Vice Mayor Dave Cortese wins the prize for having the most historical knowledge of his district. I had the opportunity to tour District 8 with the vice mayor and get a better understanding of the land we call Evergreen and its agricultural history.
The housing boom started in 1975 with single family houses galore. Transportation congestion quickly became an issue. In 1993, there was the open allocation which allowed the building of an additional 3,900 houses that were swallowed up by the market. Part of the reason for housing development was the change in the cost of water to Evergreen farms from an agricultural rate to market rate. The cost was $60 per acre foot of water and then rose to $600 per acre foot. Evergreen farms at the time were competing with central valley farms who paid $12 an acre foot for water. Try selling cherries against other farms when you’re paying 50 times as much for water. Therefore, farmers had an incentive to sell their land for housing. (Should we subsidize water to save local farms and open space?)
We drove through the neighborhoods that were built in that 1993 allocation and I must say that there was some good planning. I saw large parks, trails and attractive homes. If you are in the market for a house in San Jose and value parks, you should consider Evergreen. During this build-out, the developers paid for much of the infrastructure and even funded maintenance.
The schools are supported by a Mello-Roos district set up for 1993 housing allocation. Evergreen High benefits from this district and is physically impressive and has a great reputation for academics.
The problems of Hwy 101 congestion are huge. The Cortese’s plan of pooling land owners and developers to create a larger community benefit for infrastructure investments made more sense after our tour. No single development can fix the aggregate infrastructure problems. The Berg property, for example, is not the best location for industry. However, since the prior council converted so much industrial land, there was a case to hold on to it. Now that the housing market has crashed, I would imagine this property will sit for a while, unless new, fast-growing, cutting-edge companies like Tesla Motors or Infinera see the value of a large parcel with incredible hillside views.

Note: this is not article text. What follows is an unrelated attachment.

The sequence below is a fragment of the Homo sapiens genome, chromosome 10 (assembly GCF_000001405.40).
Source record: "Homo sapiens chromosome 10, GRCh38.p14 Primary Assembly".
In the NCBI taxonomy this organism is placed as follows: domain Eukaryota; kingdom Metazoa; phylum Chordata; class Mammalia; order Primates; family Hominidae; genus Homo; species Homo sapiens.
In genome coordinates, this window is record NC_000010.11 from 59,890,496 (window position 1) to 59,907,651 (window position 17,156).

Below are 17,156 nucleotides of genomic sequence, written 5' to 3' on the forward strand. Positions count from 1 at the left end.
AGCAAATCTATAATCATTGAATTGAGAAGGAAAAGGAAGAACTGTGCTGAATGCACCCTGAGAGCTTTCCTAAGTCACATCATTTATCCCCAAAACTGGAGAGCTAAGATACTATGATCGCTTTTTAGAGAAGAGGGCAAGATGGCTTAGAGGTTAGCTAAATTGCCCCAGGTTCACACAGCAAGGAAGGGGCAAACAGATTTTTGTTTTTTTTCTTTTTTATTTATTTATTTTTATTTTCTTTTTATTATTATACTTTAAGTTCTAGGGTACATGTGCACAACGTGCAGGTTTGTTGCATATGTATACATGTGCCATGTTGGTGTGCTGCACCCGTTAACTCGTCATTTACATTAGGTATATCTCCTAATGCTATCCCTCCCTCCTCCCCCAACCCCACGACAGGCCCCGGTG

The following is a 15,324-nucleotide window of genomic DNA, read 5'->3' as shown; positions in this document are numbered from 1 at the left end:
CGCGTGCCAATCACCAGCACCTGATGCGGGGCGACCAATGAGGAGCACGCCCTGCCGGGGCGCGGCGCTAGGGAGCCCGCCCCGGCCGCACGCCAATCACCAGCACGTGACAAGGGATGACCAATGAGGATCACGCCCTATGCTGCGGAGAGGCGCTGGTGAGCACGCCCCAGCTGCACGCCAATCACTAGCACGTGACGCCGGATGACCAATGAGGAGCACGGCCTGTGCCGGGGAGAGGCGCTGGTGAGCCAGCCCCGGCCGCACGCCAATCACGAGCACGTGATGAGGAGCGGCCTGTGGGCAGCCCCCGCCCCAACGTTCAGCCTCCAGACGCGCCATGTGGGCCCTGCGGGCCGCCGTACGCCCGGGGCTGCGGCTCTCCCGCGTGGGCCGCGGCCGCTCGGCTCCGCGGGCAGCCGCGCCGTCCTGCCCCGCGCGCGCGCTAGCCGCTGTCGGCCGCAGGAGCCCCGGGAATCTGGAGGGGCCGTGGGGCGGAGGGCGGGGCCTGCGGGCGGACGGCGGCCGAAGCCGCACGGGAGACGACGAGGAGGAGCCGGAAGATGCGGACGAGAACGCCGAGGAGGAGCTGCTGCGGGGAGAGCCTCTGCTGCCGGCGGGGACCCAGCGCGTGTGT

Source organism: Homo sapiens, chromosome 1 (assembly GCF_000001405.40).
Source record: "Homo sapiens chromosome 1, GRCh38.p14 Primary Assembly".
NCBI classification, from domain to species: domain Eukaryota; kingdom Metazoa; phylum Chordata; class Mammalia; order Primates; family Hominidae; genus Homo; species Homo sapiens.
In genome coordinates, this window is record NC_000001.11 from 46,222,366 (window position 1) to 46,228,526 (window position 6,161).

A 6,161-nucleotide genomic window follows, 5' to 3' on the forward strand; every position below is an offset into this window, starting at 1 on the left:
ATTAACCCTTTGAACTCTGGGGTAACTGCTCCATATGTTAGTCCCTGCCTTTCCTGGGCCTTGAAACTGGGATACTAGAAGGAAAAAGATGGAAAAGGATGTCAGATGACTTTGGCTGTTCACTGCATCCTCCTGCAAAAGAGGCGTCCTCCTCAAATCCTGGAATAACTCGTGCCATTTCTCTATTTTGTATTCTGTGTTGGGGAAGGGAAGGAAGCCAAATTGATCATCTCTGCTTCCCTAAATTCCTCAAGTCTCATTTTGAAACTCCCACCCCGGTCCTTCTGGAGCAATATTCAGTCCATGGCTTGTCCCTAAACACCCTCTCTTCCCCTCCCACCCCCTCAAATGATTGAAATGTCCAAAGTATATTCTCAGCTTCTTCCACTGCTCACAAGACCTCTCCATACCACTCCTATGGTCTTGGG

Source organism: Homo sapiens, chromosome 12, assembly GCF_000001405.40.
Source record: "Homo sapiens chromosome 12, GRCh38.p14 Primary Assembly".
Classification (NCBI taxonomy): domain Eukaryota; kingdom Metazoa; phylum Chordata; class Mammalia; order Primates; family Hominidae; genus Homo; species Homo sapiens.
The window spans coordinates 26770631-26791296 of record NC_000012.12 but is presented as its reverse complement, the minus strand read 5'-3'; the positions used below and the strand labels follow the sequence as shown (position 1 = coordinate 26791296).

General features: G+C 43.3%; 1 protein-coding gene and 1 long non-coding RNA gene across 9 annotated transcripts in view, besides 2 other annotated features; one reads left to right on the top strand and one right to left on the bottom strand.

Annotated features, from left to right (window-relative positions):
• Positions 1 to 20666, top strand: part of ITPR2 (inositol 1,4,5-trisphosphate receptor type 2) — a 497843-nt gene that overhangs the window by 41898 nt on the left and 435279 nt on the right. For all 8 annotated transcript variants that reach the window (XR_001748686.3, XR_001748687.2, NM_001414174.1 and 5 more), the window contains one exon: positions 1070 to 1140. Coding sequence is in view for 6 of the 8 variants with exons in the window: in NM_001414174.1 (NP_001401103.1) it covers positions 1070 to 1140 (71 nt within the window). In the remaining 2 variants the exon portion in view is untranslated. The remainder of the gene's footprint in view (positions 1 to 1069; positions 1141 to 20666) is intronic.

Evergreen has three sides. One is farmland that still remains in a pristine state as part of the greenbelt. The second is modern luxury housing, like Silver Creek, with predominately affluent families. The third is more working class, eastside-type housing, like we saw on Rigoletto by Eastridge. This SNI area had a fatal shooting of a 15-year-old. Since then, the Rigoletto initiative has been launched with police to combat crime in this neighborhood. Surprising to me was that are very fewer apartments in District 8 in comparison to the rest of the city.
The Eastridge area has gained new restaurants, allowing for people to eat out without trekking to downtown, and has had success with locating luxury car dealerships, like Infiniti and Mercedes. I have to say that Eastridge is looking really nice. Every store space was full and it is ultra clean. Outstanding questions for this specific neighborhood are: Will the VTA fund the extension of light rail to Eastridge? Will the Reinhard/Arcadia property remain vacant?
Finally, during our tour, we drove past a utility box blocking the visual entrance to a park and Vice Mayor Cortese pointed and said, “How much do you think it costs to move one of those metal utility boxes?” The box was about 6 feet by 4 feet, and the answer was $275,000 to move it—gulp. Guess that box is staying put just like some parcels of land in Evergreen.